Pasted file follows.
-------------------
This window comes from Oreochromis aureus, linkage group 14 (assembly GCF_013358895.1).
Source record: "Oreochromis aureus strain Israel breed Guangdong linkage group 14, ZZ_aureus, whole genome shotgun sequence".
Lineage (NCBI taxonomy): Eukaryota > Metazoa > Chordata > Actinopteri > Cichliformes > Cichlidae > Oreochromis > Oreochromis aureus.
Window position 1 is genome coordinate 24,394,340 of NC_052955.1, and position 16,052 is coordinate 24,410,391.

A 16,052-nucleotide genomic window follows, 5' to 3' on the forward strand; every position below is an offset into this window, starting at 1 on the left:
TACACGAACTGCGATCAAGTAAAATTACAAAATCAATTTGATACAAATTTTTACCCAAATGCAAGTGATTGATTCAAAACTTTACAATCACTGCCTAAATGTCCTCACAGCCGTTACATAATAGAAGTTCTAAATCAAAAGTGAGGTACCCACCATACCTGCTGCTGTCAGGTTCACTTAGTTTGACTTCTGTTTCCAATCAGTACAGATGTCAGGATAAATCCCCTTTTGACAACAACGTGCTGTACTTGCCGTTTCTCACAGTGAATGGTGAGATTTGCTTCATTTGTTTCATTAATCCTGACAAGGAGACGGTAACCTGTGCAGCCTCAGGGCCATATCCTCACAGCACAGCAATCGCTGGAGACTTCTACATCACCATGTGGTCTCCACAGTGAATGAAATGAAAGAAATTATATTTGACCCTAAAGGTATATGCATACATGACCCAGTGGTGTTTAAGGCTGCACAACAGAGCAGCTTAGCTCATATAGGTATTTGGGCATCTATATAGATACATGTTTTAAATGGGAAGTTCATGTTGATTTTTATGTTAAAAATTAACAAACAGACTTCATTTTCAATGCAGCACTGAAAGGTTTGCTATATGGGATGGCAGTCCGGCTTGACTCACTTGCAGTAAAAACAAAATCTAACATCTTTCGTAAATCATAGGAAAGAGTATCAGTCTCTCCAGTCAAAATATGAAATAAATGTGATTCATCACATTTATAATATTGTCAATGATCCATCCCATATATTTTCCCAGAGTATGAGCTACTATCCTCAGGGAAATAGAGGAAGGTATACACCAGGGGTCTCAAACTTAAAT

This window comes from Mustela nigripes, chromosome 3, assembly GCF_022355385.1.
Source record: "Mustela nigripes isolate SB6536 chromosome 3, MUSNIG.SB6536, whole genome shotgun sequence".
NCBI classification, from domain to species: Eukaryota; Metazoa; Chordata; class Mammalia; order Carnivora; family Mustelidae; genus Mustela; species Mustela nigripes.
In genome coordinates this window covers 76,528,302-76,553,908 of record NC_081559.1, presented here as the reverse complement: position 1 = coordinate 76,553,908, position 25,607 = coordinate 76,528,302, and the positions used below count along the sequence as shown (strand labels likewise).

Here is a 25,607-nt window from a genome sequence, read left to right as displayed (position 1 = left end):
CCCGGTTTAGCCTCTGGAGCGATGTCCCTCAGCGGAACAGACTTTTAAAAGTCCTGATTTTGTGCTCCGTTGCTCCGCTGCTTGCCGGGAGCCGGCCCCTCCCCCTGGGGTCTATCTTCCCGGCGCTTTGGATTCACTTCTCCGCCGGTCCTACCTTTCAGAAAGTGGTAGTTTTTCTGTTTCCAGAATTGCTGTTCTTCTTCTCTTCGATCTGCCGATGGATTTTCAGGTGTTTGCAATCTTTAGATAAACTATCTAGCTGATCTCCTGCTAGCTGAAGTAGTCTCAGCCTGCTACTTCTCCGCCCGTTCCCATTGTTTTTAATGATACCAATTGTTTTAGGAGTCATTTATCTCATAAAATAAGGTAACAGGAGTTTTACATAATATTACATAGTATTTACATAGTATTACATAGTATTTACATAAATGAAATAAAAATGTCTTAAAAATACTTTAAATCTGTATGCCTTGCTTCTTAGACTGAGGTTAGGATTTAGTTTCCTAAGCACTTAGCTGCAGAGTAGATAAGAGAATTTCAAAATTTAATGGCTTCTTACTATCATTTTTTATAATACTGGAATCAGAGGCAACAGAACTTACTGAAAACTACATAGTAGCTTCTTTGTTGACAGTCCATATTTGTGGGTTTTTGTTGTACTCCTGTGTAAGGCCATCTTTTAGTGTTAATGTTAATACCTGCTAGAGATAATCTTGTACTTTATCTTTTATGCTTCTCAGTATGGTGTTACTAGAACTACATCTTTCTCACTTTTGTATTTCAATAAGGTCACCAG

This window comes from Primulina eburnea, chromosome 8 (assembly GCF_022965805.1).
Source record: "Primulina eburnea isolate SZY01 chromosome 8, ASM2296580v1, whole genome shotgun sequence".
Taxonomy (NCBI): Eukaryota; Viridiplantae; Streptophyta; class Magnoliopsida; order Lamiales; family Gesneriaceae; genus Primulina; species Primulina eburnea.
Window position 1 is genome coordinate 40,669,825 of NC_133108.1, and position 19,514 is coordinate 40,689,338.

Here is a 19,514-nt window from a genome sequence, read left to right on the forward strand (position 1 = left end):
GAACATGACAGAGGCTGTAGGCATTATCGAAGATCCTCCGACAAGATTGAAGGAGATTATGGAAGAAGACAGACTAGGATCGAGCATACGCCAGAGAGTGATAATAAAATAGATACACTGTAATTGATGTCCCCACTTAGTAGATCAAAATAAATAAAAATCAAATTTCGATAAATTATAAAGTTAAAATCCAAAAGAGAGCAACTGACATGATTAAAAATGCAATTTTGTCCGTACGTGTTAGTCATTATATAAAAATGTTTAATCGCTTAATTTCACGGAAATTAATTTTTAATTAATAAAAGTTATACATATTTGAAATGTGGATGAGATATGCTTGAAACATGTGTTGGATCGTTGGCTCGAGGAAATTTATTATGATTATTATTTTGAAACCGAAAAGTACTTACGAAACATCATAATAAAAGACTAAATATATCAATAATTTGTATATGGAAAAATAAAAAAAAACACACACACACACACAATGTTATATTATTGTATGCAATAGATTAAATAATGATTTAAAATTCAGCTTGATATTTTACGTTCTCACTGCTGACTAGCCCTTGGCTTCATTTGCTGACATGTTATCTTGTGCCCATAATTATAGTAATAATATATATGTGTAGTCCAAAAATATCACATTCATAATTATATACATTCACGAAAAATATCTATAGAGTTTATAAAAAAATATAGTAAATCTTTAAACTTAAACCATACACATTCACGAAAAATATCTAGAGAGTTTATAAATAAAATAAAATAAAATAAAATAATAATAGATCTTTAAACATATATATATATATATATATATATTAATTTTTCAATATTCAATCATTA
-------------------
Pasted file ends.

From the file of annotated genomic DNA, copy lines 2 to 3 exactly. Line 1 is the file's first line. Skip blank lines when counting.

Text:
Source record: "Oreochromis aureus strain Israel breed Guangdong linkage group 14, ZZ_aureus, whole genome shotgun sequence".
Lineage (NCBI taxonomy): Eukaryota > Metazoa > Chordata > Actinopteri > Cichliformes > Cichlidae > Oreochromis > Oreochromis aureus.